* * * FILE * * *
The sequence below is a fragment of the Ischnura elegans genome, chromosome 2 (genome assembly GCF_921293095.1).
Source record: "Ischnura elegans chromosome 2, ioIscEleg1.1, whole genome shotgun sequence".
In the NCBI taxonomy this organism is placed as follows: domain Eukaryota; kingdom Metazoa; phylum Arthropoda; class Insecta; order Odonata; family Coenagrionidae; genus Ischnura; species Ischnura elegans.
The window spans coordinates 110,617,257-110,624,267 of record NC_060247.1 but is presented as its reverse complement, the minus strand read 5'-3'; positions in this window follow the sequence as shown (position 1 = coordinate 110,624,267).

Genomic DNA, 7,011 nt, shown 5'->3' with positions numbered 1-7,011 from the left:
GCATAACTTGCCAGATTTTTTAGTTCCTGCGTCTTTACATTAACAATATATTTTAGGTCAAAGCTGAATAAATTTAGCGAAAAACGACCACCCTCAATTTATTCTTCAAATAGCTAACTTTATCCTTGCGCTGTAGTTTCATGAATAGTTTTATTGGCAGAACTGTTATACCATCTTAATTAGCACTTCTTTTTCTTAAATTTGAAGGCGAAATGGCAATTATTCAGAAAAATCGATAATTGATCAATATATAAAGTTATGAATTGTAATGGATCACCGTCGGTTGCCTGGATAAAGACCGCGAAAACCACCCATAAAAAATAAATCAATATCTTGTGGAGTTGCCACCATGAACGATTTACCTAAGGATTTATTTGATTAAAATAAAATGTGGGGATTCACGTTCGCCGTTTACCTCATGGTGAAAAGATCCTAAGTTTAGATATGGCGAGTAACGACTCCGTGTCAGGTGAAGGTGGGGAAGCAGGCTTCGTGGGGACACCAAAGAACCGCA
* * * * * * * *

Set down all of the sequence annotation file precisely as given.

The sequence below is a fragment of the Ischnura elegans genome, chromosome 2 (genome assembly GCF_921293095.1).
Source record: "Ischnura elegans chromosome 2, ioIscEleg1.1, whole genome shotgun sequence".
In the NCBI taxonomy this organism is placed as follows: domain Eukaryota; kingdom Metazoa; phylum Arthropoda; class Insecta; order Odonata; family Coenagrionidae; genus Ischnura; species Ischnura elegans.
The window spans coordinates 110,617,257-110,624,267 of record NC_060247.1 but is presented as its reverse complement, the minus strand read 5'-3'; positions in this window follow the sequence as shown (position 1 = coordinate 110,624,267).

Genomic DNA, 7,011 nt, shown 5'->3' with positions numbered 1-7,011 from the left:
GCATAACTTGCCAGATTTTTTAGTTCCTGCGTCTTTACATTAACAATATATTTTAGGTCAAAGCTGAATAAATTTAGCGAAAAACGACCACCCTCAATTTATTCTTCAAATAGCTAACTTTATCCTTGCGCTGTAGTTTCATGAATAGTTTTATTGGCAGAACTGTTATACCATCTTAATTAGCACTTCTTTTTCTTAAATTTGAAGGCGAAATGGCAATTATTCAGAAAAATCGATAATTGATCAATATATAAAGTTATGAATTGTAATGGATCACCGTCGGTTGCCTGGATAAAGACCGCGAAAACCACCCATAAAAAATAAATCAATATCTTGTGGAGTTGCCACCATGAACGATTTACCTAAGGATTTATTTGATTAAAATAAAATGTGGGGATTCACGTTCGCCGTTTACCTCATGGTGAAAAGATCCTAAGTTTAGATATGGCGAGTAACGACTCCGTGTCAGGTGAAGGTGGGGAAGCAGGCTTCGTGGGGACACCAAAGAACCGCA